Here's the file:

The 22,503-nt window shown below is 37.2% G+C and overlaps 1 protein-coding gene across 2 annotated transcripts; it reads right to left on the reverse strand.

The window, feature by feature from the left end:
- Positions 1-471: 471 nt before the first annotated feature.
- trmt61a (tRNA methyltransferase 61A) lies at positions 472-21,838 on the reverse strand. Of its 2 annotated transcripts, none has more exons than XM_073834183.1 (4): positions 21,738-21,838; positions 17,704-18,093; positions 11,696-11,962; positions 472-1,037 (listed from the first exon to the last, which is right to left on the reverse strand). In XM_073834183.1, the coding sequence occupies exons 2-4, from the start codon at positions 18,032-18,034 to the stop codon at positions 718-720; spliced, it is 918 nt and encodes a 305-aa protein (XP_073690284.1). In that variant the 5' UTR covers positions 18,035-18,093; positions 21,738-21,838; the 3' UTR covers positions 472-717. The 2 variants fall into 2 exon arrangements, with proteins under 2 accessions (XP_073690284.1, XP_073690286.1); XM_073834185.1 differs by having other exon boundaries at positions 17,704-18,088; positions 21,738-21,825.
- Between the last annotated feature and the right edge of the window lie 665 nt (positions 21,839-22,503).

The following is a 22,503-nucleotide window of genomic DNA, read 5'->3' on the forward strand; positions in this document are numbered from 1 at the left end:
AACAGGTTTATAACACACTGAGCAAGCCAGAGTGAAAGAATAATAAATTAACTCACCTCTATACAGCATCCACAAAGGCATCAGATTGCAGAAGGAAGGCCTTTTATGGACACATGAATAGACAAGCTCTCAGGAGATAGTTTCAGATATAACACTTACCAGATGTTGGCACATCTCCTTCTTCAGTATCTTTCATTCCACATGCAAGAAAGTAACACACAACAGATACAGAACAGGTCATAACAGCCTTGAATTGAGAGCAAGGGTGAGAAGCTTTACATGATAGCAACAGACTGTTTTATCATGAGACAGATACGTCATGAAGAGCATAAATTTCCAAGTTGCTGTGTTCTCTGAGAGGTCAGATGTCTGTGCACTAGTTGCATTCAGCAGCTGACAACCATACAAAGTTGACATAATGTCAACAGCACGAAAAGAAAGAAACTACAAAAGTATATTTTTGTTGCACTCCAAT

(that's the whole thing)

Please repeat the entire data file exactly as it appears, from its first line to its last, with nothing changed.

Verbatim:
The 22,503-nt window shown below is 37.2% G+C and overlaps 1 protein-coding gene across 2 annotated transcripts; it reads right to left on the reverse strand.

The window, feature by feature from the left end:
- Positions 1-471: 471 nt before the first annotated feature.
- trmt61a (tRNA methyltransferase 61A) lies at positions 472-21,838 on the reverse strand. Of its 2 annotated transcripts, none has more exons than XM_073834183.1 (4): positions 21,738-21,838; positions 17,704-18,093; positions 11,696-11,962; positions 472-1,037 (listed from the first exon to the last, which is right to left on the reverse strand). In XM_073834183.1, the coding sequence occupies exons 2-4, from the start codon at positions 18,032-18,034 to the stop codon at positions 718-720; spliced, it is 918 nt and encodes a 305-aa protein (XP_073690284.1). In that variant the 5' UTR covers positions 18,035-18,093; positions 21,738-21,838; the 3' UTR covers positions 472-717. The 2 variants fall into 2 exon arrangements, with proteins under 2 accessions (XP_073690284.1, XP_073690286.1); XM_073834185.1 differs by having other exon boundaries at positions 17,704-18,088; positions 21,738-21,825.
- Between the last annotated feature and the right edge of the window lie 665 nt (positions 21,839-22,503).

The following is a 22,503-nucleotide window of genomic DNA, read 5'->3' on the forward strand; positions in this document are numbered from 1 at the left end:
AACAGGTTTATAACACACTGAGCAAGCCAGAGTGAAAGAATAATAAATTAACTCACCTCTATACAGCATCCACAAAGGCATCAGATTGCAGAAGGAAGGCCTTTTATGGACACATGAATAGACAAGCTCTCAGGAGATAGTTTCAGATATAACACTTACCAGATGTTGGCACATCTCCTTCTTCAGTATCTTTCATTCCACATGCAAGAAAGTAACACACAACAGATACAGAACAGGTCATAACAGCCTTGAATTGAGAGCAAGGGTGAGAAGCTTTACATGATAGCAACAGACTGTTTTATCATGAGACAGATACGTCATGAAGAGCATAAATTTCCAAGTTGCTGTGTTCTCTGAGAGGTCAGATGTCTGTGCACTAGTTGCATTCAGCAGCTGACAACCATACAAAGTTGACATAATGTCAACAGCACGAAAAGAAAGAAACTACAAAAGTATATTTTTGTTGCACTCCAAT